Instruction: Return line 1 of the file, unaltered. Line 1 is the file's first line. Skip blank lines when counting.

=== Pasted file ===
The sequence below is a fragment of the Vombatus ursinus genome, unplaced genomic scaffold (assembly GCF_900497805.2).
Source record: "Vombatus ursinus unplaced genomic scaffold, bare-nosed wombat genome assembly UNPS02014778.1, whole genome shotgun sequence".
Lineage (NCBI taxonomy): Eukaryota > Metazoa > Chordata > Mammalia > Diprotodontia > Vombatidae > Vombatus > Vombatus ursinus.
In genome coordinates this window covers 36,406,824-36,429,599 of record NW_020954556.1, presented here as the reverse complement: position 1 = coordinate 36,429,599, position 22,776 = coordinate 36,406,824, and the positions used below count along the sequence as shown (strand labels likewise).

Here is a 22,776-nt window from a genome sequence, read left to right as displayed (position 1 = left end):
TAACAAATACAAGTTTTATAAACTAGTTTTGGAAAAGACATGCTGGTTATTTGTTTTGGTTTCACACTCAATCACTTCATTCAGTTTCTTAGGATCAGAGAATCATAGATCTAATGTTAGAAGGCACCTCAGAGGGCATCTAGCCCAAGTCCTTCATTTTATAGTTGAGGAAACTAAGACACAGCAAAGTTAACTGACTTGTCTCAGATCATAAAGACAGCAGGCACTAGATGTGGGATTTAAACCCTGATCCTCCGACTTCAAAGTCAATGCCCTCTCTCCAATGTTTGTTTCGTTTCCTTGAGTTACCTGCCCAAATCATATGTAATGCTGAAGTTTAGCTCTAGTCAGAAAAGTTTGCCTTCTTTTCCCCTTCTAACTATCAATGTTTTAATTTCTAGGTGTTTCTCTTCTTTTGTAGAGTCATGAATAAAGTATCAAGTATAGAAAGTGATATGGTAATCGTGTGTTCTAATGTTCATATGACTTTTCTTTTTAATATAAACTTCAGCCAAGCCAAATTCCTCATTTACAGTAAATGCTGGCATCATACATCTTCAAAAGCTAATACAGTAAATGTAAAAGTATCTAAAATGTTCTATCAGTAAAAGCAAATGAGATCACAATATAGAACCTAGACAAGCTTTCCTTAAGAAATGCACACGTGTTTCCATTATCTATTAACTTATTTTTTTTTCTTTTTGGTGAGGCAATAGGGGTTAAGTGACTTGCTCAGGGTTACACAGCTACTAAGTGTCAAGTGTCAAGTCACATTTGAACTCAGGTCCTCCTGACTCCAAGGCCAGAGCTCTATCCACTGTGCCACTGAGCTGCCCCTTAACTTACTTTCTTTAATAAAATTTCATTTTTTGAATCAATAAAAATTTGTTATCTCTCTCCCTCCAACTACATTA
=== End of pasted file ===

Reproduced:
The sequence below is a fragment of the Vombatus ursinus genome, unplaced genomic scaffold (assembly GCF_900497805.2).